The money you "save" buying a built bike and throwing away everything but the frame.... well, you get the idea. I roll my own. Long term, it delivers better value and saves money. Sure, right now you might think you want to keep the wheels and drive train.....
I like to build up from a frame. That way I can just buy the parts I want.
If I buy a whole bike I end up changing all the parts anyway because they are crap. Why not just skip that step.
And I like the feeling of knowing I built it.
im basically regurgitating what has already been said lol:
if you want to ride ASAP, and on a budget, get the complete.
if you want something you custom built/tailored to yourself, arn't too worried about money and/or time, and have either the knowledge to build a bike or know someone that can help you out, build it yourself.
i was debating this myself a few months back, and ended up choosing to build myself. i already had a bike, so i wasn't hard up for a bike ASAP.
i also spent way more than i thought i would or would have if i got a complete, HOWEVER over a few months i set some money from each paycheck aside to pay parts....so every 2 weeks the bike grew piece by piece....so the spending wasn't all at once, it was stretched out which wasn't so bad on me economically. Also, since i decided to build the bike myself, i decided when looking at parts to splurge a bit more and get really nice components at times, where if i had bought the bike all at once would have settled for less. In the end, the bike came out to be better (in my opinion) than anything i could buy stock for the price.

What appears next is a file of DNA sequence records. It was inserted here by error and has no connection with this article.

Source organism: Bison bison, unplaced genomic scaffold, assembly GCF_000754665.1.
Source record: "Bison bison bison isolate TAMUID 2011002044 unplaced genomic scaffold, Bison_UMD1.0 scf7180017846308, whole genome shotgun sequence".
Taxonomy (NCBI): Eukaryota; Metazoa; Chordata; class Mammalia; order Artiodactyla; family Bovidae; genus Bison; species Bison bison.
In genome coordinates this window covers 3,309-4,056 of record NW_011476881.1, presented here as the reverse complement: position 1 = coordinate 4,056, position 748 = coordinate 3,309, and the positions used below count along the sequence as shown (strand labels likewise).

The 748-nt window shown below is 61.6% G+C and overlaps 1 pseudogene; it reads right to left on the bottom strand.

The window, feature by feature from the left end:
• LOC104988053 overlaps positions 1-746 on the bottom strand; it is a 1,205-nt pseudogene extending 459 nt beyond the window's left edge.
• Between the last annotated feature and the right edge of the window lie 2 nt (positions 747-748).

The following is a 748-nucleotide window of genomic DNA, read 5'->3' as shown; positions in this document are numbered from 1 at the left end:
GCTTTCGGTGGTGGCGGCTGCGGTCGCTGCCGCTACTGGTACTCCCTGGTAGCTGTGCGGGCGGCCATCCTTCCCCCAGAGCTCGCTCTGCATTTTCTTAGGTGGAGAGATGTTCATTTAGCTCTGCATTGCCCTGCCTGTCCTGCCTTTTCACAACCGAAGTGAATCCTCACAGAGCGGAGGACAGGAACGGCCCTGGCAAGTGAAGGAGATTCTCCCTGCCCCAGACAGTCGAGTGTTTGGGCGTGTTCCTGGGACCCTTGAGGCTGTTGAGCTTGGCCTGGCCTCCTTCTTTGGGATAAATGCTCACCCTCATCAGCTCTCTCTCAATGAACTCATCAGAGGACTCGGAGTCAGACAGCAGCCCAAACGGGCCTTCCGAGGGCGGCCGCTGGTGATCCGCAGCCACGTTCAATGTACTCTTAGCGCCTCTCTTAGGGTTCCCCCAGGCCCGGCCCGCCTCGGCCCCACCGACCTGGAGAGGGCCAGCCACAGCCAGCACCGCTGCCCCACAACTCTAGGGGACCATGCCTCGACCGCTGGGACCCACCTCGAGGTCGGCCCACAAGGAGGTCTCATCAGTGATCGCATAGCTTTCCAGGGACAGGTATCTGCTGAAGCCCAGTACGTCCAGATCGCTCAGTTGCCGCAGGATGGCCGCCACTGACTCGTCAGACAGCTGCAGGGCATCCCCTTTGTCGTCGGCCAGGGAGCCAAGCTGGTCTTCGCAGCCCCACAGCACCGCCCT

Also, another thing.... i knew VERY LITTLE about bikes in general before deciding to build. However, needing to buy components forced me to learn about each component, so I sort of thought of the additional cost of building the bike instead of getting the complete as going towards bike education. Stuff i didn't know about, like say, installing a headset or crankset, i needed to learn about before going ahead, so i consulted the internet, my brother (ex-bike mechanic), and my local LBS.